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Dem lawmaker introducing bill to repeal GOP tax cuts

Dem lawmaker introducing bill to repeal GOP tax cuts
© Greg Nash

Rep. Jared PolisJared Schutz PolisColorado to miss emissions-cutting goal: analysis The Hill's Morning Report - Presented by Emergent BioSolutions - Biden sales pitch heads to Virginia and Louisiana Colorado extends mask mandate, loosens restrictions for vaccinated MORE (D-Colo.) plans to introduce a bill Wednesday that would undo tax cuts passed late last year. 

The bill, titled the Students Over Special Interests Act, would repeal the GOP tax law and redirect the additional taxpayer money toward erasing student loan debt and improving college affordability.

It is the first piece of legislation that would entirely reverse the tax cuts passed last year.

"The Republican tax plan was all about special interests cashing in at the expense of everyone else. My plan shows what a difference we can make for middle-class Americans for even less cost," Polis said in a statement obtained by The Hill.

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Polis is running for Colorado governor, and will leave Congress at the conclusion of this session.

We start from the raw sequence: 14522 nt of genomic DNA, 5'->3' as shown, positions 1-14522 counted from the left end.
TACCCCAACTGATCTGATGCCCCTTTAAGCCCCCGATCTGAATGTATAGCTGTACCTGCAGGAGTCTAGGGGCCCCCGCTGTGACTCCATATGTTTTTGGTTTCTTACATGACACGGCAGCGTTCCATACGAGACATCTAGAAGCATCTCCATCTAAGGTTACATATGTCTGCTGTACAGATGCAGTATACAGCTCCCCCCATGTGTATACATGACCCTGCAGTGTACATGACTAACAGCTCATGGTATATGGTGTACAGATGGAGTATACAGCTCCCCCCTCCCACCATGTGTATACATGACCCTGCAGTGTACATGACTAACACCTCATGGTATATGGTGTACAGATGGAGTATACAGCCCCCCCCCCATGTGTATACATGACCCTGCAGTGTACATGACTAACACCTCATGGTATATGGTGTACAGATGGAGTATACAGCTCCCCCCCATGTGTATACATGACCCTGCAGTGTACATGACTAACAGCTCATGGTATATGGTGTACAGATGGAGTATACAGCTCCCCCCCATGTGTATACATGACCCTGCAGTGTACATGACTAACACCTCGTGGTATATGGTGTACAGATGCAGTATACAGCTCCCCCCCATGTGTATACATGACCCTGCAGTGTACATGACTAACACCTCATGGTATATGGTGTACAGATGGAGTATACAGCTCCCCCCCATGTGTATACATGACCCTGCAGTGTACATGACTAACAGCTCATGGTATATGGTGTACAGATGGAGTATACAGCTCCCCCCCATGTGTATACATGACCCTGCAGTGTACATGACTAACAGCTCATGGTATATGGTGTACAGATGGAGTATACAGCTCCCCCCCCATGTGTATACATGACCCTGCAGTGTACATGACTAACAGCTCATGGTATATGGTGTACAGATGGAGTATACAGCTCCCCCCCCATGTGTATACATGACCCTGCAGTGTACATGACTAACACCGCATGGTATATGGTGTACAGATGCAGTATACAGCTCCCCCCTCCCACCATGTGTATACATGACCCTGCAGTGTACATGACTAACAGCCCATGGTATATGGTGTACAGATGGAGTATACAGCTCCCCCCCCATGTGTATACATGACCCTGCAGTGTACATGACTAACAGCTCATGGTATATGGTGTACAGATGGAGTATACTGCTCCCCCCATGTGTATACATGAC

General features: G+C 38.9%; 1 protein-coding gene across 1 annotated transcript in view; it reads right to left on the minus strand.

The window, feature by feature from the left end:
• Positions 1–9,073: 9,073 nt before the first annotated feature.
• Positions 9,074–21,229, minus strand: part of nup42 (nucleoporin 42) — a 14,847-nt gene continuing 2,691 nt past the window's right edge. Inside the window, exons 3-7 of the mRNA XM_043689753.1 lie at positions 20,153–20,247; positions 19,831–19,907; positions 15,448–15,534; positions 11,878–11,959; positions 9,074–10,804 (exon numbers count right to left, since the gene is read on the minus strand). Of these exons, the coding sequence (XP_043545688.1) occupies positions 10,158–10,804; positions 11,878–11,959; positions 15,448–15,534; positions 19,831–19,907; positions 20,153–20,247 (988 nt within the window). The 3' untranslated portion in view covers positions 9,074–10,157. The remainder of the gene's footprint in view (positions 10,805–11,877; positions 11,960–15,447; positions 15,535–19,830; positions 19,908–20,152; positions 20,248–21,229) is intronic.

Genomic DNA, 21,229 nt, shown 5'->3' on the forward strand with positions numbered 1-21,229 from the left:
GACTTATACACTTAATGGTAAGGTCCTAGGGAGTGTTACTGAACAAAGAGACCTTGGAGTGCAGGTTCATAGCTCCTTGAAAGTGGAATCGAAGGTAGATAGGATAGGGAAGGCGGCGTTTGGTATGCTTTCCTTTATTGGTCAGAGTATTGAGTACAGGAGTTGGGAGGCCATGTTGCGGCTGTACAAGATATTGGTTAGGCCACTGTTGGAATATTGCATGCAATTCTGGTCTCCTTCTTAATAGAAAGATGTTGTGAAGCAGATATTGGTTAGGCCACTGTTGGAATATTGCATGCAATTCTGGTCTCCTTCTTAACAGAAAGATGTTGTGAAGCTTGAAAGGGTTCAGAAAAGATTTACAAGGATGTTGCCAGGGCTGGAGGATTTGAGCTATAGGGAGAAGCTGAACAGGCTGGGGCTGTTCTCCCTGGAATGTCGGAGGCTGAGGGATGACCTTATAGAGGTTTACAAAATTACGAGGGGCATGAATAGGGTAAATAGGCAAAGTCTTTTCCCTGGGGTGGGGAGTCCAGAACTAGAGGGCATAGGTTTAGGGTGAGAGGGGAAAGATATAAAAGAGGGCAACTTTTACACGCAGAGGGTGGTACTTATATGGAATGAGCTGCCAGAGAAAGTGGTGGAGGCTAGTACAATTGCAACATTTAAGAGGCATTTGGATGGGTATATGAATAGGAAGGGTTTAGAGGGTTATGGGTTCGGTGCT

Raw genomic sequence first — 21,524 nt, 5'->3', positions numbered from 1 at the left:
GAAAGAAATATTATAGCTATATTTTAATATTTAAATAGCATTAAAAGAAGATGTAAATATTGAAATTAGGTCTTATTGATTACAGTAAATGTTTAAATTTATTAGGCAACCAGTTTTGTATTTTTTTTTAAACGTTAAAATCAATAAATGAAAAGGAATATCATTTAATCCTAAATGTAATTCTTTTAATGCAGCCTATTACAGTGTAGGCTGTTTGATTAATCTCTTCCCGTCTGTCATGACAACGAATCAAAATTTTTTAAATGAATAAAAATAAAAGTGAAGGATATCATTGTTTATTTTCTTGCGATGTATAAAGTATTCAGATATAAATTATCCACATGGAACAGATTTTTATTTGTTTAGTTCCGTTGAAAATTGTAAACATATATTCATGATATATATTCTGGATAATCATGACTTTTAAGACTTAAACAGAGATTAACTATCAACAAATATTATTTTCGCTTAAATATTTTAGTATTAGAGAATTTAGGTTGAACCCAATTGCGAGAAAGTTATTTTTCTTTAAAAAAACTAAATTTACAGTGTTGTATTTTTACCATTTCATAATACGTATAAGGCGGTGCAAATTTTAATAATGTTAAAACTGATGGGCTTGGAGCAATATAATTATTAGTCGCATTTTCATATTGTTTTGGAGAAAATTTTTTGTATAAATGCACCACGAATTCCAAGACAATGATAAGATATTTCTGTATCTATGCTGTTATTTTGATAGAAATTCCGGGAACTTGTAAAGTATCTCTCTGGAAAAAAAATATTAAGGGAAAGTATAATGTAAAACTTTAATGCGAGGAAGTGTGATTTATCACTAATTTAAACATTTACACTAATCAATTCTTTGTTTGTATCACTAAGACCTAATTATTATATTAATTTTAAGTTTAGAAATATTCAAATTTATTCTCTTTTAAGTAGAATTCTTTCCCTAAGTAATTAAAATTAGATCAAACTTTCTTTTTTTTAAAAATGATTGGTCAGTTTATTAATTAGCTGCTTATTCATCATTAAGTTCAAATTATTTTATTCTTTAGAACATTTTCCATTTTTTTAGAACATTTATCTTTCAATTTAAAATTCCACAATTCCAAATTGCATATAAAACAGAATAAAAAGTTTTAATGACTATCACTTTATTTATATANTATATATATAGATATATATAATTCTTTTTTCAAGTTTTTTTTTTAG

His bill is unlikely to receive any serious consideration, as Republicans control both chambers of Congress. 

Business Insider first reported on Polis's plans to introduce the bill.

Democrats have been transparent about their desire to undo the Republican tax cuts and redirect the funds elsewhere.

On Tuesday, Senate Minority Leader Charles SchumerChuck SchumerSenators shed masks after CDC lifts mandate Pro-tax millionaires protesting in front of Bezos's homes Student debt cancellation advocates encouraged by Biden, others remain skeptical MORE (D-N.Y.) and House Minority Leader Nancy PelosiNancy PelosiSenators shed masks after CDC lifts mandate House extends proxy voting to July On The Money: IRS to start monthly payments of child tax credit July 15 | One-fourth of Americans took financial hits in 2020: Fed MORE (D-Calif.) announced a proposal that would eliminate a tax cut for the top 1 percent of earners and use the new revenue to invest in raises for teachers. 

Republicans passed last year’s tax-cut legislation without a single Democratic vote. Democrats argued the bill disproportionately helped wealthy individuals and corporations. 

Republicans, meanwhile, have seized on Democrats’ pledge to reverse the tax cuts ahead of this year’s midterms, warning voters that they could lose their tax cut if Democrats retake control of Congress.  

--Naomi Jagoda contributed